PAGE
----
I personally find the argument that the changing fortunes of Germany and the effects of the war led from pipe-dream plans to send them to Madagascar or beyond the Urals, to escalating murder, most convincing – I think it fits the contemporary documentary evidence and the physical evidence better.

          • The Nybbler says:

            @Aapje

            People make a distinction between a fair fight and cheating; natural selection does not. There is only more fit and less fit. If cheaters win, they’re “more fit”. Anything else is not Darwinism.

          • Aapje says:

            @The Nybbler

            That’s because Hitler believed in Social Darwinism, which is not the exact same thing as natural Darwinism. So I think that your criticism fails to address this difference.

            Hitlers argument was that an uncorrupted, united and aware Aryan Germany would defeat what he saw as a Jewish collective threat. His argument was not that WW I Germany was already superior, but rather that it could be made superior if it achieved its full potential. How? By National Socialism.

            The difference between natural selection and social selection is that the latter doesn’t require genetic mutations, but rather cultural change, which can be effected by ideology. So Hitler’s argument was essentially that one could organize the Aryans to be better adapted similarly to how one can today modify the genes of a plant to make it resistant to a disease.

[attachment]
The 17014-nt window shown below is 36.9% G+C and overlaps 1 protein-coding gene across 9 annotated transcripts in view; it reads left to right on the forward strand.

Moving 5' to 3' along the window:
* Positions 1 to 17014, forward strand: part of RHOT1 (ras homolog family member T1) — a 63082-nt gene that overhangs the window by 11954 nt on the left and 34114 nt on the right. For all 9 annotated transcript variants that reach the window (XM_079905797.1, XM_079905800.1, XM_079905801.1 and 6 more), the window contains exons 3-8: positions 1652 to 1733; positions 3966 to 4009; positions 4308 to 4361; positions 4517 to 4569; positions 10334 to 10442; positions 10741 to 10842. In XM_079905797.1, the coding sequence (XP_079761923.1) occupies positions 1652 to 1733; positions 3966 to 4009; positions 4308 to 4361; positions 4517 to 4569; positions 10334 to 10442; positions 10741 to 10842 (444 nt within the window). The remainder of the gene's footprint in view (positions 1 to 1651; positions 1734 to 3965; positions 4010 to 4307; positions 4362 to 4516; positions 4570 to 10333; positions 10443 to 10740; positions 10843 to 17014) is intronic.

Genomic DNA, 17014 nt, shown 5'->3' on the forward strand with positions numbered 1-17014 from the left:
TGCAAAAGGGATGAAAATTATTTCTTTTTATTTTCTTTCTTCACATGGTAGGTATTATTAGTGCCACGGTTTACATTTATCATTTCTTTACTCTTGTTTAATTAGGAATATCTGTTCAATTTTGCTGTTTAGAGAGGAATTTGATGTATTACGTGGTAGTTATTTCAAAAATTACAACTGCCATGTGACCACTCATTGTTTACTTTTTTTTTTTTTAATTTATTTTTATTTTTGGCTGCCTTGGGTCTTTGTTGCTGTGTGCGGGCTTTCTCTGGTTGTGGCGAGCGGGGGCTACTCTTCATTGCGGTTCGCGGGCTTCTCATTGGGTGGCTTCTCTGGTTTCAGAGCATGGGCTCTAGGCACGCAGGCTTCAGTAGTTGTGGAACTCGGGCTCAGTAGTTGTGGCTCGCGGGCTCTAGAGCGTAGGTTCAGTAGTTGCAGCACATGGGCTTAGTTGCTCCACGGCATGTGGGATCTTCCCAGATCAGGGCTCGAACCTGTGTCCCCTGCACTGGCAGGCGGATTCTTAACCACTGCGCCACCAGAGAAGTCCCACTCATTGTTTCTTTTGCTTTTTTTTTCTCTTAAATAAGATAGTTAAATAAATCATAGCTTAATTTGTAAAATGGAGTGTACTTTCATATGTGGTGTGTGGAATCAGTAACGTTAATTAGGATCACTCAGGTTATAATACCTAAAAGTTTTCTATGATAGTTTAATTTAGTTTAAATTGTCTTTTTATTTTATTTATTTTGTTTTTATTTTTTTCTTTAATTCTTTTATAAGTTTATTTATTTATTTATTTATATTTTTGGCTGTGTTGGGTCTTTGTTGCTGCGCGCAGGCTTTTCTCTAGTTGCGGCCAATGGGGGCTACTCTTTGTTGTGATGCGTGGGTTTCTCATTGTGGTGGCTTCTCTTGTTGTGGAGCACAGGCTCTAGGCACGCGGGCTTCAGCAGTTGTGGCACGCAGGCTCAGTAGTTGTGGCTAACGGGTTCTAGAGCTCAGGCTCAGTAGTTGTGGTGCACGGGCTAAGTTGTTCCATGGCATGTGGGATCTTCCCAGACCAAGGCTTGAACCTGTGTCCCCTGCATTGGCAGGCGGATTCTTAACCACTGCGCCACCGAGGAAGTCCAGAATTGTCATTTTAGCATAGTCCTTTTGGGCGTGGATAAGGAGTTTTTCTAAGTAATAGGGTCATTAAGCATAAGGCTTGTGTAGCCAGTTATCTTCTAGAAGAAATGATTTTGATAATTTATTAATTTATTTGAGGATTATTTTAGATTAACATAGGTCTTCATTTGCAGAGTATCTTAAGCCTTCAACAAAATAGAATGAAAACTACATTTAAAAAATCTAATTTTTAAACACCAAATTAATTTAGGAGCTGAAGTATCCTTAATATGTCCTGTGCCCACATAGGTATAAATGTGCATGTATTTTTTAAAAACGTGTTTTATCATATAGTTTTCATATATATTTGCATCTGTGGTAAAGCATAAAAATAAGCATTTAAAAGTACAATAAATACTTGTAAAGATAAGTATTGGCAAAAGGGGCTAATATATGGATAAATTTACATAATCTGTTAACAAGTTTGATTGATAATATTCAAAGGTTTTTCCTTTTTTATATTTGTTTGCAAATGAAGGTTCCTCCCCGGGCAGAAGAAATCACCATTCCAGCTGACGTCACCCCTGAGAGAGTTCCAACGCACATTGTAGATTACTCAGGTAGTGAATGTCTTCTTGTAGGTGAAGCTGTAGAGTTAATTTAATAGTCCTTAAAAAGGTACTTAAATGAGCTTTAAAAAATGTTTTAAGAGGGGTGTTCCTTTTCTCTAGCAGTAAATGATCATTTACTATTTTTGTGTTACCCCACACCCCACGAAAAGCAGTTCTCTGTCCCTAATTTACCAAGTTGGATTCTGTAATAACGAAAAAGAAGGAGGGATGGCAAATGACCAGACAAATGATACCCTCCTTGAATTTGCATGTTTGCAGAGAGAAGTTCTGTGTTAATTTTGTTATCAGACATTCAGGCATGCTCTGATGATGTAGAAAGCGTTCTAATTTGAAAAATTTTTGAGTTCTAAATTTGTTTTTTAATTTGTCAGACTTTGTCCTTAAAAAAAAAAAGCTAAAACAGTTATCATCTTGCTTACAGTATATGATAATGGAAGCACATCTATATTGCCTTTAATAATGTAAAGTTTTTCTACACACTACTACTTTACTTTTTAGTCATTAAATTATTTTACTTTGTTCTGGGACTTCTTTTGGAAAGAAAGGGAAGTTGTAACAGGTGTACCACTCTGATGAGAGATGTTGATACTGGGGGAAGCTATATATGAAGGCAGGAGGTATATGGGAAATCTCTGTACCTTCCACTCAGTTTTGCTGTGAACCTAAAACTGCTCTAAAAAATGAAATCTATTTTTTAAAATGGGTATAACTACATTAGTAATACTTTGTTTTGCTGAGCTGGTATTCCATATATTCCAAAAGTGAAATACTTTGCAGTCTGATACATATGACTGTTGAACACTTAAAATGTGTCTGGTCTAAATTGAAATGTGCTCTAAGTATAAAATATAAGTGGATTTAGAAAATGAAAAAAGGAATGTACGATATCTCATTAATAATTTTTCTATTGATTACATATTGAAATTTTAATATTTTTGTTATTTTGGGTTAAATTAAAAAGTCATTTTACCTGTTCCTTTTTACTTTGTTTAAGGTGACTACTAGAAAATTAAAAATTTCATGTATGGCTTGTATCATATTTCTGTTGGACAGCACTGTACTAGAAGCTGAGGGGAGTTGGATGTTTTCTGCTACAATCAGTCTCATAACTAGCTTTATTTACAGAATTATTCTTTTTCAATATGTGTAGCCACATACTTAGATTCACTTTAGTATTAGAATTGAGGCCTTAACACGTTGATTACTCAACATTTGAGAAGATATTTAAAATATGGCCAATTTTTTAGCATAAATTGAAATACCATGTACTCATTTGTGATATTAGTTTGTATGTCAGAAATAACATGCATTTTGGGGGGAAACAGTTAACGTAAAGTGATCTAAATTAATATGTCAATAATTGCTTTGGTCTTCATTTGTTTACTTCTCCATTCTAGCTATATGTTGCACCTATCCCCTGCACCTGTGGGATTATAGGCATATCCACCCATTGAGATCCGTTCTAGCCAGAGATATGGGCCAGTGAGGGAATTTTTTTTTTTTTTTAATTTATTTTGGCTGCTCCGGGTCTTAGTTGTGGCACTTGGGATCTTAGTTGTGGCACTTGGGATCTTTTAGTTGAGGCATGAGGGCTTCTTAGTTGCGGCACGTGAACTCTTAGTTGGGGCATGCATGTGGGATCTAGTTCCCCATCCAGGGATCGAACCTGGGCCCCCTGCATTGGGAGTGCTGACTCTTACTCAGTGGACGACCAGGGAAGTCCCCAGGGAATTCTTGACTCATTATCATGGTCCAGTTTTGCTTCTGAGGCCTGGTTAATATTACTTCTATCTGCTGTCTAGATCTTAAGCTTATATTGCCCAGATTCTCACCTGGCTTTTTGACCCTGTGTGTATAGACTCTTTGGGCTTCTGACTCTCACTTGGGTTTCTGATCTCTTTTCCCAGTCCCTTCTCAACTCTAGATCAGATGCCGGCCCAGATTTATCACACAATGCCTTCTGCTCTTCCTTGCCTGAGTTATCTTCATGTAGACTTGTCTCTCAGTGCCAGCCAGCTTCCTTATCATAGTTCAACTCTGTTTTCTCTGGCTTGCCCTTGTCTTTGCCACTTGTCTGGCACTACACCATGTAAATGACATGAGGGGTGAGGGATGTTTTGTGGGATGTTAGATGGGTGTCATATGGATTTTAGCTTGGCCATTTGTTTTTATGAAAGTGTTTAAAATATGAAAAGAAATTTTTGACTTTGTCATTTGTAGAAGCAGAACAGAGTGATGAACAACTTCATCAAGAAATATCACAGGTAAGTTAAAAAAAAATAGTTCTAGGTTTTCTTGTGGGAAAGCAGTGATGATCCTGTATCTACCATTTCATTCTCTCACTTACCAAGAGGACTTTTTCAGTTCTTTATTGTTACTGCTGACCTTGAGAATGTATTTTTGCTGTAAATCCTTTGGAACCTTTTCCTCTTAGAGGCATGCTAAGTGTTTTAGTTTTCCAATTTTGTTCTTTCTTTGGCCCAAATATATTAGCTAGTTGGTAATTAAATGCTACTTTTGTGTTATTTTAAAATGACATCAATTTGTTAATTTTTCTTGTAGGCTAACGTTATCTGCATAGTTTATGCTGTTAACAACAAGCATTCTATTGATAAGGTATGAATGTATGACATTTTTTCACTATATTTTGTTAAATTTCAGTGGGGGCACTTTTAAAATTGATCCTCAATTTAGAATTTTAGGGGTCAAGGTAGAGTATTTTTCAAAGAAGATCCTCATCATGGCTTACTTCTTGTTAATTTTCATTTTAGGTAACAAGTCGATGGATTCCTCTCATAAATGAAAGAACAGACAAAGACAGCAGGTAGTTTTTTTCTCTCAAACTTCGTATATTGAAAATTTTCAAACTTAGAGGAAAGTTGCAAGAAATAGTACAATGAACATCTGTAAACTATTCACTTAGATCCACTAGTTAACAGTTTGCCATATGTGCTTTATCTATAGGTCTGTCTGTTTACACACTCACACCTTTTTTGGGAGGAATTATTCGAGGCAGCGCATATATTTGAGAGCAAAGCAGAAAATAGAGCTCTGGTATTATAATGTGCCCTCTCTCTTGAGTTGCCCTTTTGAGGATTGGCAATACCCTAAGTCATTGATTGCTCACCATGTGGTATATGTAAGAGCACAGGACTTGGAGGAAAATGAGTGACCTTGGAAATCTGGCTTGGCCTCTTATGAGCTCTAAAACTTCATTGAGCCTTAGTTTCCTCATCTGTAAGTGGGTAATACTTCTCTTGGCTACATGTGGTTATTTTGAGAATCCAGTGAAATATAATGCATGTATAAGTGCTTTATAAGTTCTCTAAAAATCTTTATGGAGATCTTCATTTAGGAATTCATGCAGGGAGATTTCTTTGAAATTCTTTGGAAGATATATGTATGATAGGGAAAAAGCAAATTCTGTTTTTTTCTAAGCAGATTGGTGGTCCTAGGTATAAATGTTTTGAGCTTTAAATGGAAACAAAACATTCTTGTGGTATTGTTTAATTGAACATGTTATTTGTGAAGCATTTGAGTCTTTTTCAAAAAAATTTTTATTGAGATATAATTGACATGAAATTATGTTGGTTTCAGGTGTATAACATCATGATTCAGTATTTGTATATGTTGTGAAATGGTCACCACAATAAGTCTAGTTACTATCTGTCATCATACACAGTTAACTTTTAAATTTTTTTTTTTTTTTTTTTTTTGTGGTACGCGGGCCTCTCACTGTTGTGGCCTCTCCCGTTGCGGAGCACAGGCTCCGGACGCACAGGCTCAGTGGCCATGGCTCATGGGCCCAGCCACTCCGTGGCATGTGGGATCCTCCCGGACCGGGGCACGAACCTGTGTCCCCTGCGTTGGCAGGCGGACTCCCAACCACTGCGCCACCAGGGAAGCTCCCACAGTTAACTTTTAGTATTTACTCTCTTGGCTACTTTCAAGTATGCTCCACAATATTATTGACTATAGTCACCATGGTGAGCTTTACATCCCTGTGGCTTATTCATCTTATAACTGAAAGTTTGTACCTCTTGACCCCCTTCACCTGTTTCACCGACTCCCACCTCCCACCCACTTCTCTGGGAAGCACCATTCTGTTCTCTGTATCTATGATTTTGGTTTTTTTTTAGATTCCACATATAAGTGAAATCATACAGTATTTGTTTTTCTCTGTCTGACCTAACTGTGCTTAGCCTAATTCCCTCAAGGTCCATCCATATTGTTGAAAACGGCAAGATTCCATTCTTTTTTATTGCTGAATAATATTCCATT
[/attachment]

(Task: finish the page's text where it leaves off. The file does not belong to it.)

• Anton on a non-anon, (non "anonanon") ("anon"..and on) account says:

            @aapje

            I disagree, all genocides have an ‘it’s us or them’ logic behind them, which requires the target to be an actual threat. The Jews were not just considered rats/insects, they were seen as a plague that if left unchecked, would destroy the Aryans.

            I did not say anything which contradicted this.

            With the subthread structure being how it is, I’m not going to check, but I may even have said something along the same lines myself (perhaps earlier). If not, I assumed that was taken for granted.

             

            Anyway, you seem to think that I argued that feminism can/will result in genocide, but my actual idea was more that the same bigotry that at its worst leads to genocide is a threat to society, not just if it leads to genocide proper, but also the discrimination that it otherwise legitimizes. In hindsight, I did not make this very clear.

             

            Well my original point was along the lines that Dworkin seems both less dangerous and more virtuous than modern day feminism. There may be an effect from her writings in the direction you propose, but there could also be one in the opposite direction from making such extreme and, obviously-false-looking statements. Who knows how it would shake out?

            And she is a very marginalised figure. Modern feminism on the other hand seems like a chauvanistic, but polite, creeping religion.

            One basic feature of such zeitgeist viruses, is that many believers adopt as an axiom, the idea that one only has to be told of the religion, and a normal person will fall to their knees and rejoice.